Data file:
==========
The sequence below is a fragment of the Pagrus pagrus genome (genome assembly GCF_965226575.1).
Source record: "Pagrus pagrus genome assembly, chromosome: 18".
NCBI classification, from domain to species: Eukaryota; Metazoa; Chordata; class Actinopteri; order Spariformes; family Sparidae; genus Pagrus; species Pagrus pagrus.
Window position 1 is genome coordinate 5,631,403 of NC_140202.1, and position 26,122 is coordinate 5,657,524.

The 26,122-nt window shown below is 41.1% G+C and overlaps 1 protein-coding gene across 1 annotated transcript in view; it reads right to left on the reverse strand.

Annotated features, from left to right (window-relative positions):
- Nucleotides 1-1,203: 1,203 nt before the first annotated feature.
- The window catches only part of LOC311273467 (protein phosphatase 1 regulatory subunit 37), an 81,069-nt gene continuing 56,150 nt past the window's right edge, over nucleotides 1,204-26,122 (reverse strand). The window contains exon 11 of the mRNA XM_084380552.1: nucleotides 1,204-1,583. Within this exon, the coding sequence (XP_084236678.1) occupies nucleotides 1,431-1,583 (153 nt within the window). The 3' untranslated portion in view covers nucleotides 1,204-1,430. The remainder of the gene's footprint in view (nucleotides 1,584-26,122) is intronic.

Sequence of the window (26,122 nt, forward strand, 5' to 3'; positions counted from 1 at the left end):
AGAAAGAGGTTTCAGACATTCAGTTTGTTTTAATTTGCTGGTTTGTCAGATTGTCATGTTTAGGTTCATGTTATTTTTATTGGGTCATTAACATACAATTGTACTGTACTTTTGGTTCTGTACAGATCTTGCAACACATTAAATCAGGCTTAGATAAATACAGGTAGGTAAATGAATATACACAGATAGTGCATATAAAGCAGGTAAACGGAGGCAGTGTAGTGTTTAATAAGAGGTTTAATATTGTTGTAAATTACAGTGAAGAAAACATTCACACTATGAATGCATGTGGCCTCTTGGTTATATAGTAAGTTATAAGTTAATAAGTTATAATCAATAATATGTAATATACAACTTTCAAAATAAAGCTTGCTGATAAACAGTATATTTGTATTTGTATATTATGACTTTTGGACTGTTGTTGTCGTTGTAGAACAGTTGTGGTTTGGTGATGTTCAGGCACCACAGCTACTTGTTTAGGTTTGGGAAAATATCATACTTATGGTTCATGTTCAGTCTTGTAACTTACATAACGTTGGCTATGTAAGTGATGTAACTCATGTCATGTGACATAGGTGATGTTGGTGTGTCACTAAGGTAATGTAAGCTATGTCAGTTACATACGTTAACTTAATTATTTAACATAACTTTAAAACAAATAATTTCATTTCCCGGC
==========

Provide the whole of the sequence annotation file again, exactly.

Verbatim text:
The sequence below is a fragment of the Pagrus pagrus genome (genome assembly GCF_965226575.1).
Source record: "Pagrus pagrus genome assembly, chromosome: 18".
NCBI classification, from domain to species: Eukaryota; Metazoa; Chordata; class Actinopteri; order Spariformes; family Sparidae; genus Pagrus; species Pagrus pagrus.
Window position 1 is genome coordinate 5,631,403 of NC_140202.1, and position 26,122 is coordinate 5,657,524.

The 26,122-nt window shown below is 41.1% G+C and overlaps 1 protein-coding gene across 1 annotated transcript in view; it reads right to left on the reverse strand.

Annotated features, from left to right (window-relative positions):
- Nucleotides 1-1,203: 1,203 nt before the first annotated feature.
- The window catches only part of LOC311273467 (protein phosphatase 1 regulatory subunit 37), an 81,069-nt gene continuing 56,150 nt past the window's right edge, over nucleotides 1,204-26,122 (reverse strand). The window contains exon 11 of the mRNA XM_084380552.1: nucleotides 1,204-1,583. Within this exon, the coding sequence (XP_084236678.1) occupies nucleotides 1,431-1,583 (153 nt within the window). The 3' untranslated portion in view covers nucleotides 1,204-1,430. The remainder of the gene's footprint in view (nucleotides 1,584-26,122) is intronic.

Sequence of the window (26,122 nt, forward strand, 5' to 3'; positions counted from 1 at the left end):
AGAAAGAGGTTTCAGACATTCAGTTTGTTTTAATTTGCTGGTTTGTCAGATTGTCATGTTTAGGTTCATGTTATTTTTATTGGGTCATTAACATACAATTGTACTGTACTTTTGGTTCTGTACAGATCTTGCAACACATTAAATCAGGCTTAGATAAATACAGGTAGGTAAATGAATATACACAGATAGTGCATATAAAGCAGGTAAACGGAGGCAGTGTAGTGTTTAATAAGAGGTTTAATATTGTTGTAAATTACAGTGAAGAAAACATTCACACTATGAATGCATGTGGCCTCTTGGTTATATAGTAAGTTATAAGTTAATAAGTTATAATCAATAATATGTAATATACAACTTTCAAAATAAAGCTTGCTGATAAACAGTATATTTGTATTTGTATATTATGACTTTTGGACTGTTGTTGTCGTTGTAGAACAGTTGTGGTTTGGTGATGTTCAGGCACCACAGCTACTTGTTTAGGTTTGGGAAAATATCATACTTATGGTTCATGTTCAGTCTTGTAACTTACATAACGTTGGCTATGTAAGTGATGTAACTCATGTCATGTGACATAGGTGATGTTGGTGTGTCACTAAGGTAATGTAAGCTATGTCAGTTACATACGTTAACTTAATTATTTAACATAACTTTAAAACAAATAATTTCATTTCCCGGC